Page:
In these strange days, where prejudices of all kinds are showing their ugly underbelly in the political and legal world we live in, it is time to re-examine one of the basic principles of the process for successful relationships that we teach. This is the understanding that differences are a thing to celebrate in a relationship, and that they enlarge our world and do not threaten it. Learning to expand and grow from the diversity around us is just as important to each of us as individuals as it is to our basic relationships.
When we refer to celebrating the differences between ourselves and our partner, we are speaking in very specific terms. We are not referring to divergent core values. We firmly believe that a process of examining ourselves and knowing what is of true meaning to us is critically important for having a conflict-free relationship.
Once you know what these are for yourself, you must learn to assess whether your meanings and values fit with your prospective partners. This is accomplished over time by speaking your heart and listening to your partner doing the same, and then by observing that these words match the actions that you observe.
When this has occurred and the fertile ground for a conflict free relationship has been laid, then a new approach to differences of opinion and behavior must be developed. It is here that a peaceful way of appreciating difference becomes your task. You are called to learn not only not to be threatened by difference, but to find a path to being so open to it that you can actually learn and expand from such an exchange.
Differences are to be celebrated in a relationship #relationships #quote #love Click To TweetHaving shared interests is wonderful, whether they are golf, Spinoza or depression glass; they give the feeling of being in the same club, of being understood. On the other hand, when your interests differ, that’s not a problem at all. You may be intrigued and want to know more, and end up learning something new, or even developing a shared interest. And if not, it’s an opportunity for some time apart, something we all need to maintain a solid sense of self.
It’s very often with small things that the ands, ifs and buts arise. It’s sometimes a shock, an affront to your way of doing things, to see the way someone else stacks the dishes, makes the bed or cuts vegetables. This is a rich area of discord for many couples. It is a strong temptation for many people to correct their partner, but that is rarely a good idea. Maybe they like doing it that way, or they don’t care to be efficient, or maybe it actually is a better way to do it.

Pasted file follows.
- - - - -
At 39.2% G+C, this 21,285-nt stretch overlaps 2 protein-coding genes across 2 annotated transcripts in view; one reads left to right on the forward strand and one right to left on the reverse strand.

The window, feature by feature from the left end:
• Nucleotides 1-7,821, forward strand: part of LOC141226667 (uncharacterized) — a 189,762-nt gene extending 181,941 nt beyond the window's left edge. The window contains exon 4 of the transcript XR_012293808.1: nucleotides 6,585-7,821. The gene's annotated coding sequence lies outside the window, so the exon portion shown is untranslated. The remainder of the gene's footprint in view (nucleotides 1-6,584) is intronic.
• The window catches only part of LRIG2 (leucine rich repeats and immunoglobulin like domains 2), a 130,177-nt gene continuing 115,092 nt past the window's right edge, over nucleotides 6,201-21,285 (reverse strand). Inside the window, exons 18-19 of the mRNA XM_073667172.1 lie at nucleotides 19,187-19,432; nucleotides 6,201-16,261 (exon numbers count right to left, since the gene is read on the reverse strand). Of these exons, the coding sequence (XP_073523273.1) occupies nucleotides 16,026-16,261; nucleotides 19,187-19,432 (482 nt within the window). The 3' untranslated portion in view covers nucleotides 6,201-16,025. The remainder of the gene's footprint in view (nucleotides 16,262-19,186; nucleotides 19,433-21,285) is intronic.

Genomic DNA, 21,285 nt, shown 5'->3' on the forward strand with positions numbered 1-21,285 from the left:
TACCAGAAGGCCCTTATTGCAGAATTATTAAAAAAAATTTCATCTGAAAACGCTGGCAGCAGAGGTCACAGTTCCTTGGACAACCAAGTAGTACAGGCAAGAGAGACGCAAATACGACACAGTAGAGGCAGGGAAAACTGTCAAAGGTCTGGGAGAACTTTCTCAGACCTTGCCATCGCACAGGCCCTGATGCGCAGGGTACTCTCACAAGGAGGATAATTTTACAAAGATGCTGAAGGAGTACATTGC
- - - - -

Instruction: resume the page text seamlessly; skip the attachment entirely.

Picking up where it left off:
Strength lies in differences, not in similarities. – Stephen Covey
Our response to this is very simple. There is no struggle necessary in this part of the process. There is no need to compromise by giving something up to get something else. Instead, what is required is an act of total acceptance. Whatever the point of friction is, the discomfort it engenders is not a cue to change your partner, but a cue to examine yourself and the reason it is unsettling. It’s far better to treat this other way of living as a source of fascination at how other people do things and how they see the world.
You cannot seek to replicate yourself in your partner with any good results. Why would you want that anyway? As long as differences like these do not count as core values, things that offend your deepest sensibilities, then any discomfort you feel is a form of insecurity, that the world has to be a certain way. Think of it as your own mild OCD. Instead, flip the script. As Jacqueline, one of the people we interviewed for our book “How Two: Have a Successful Relationship” said, “It would be so boring if we coincided on everything – God no, I celebrate the difference.”
The more you get to know yourself, the less you will try to make those around you agree with you and do everything as you would do it. It is much richer to experience your partner, who shares your meanings and values but expresses them in a totally different manner, as the unique individual they are. Embrace the paradox that you are two completely separate individuals, and at the same time you experience the unity of oneness together.
See differences as a wonderful diversity, a richness in your life that would not otherwise be there, and rejoice, applaud, celebrate. Difference and diversity are truly what makes life full, rich and surprising. When we incorporate this sense of wonder into our relationships, every day becomes cause for celebration.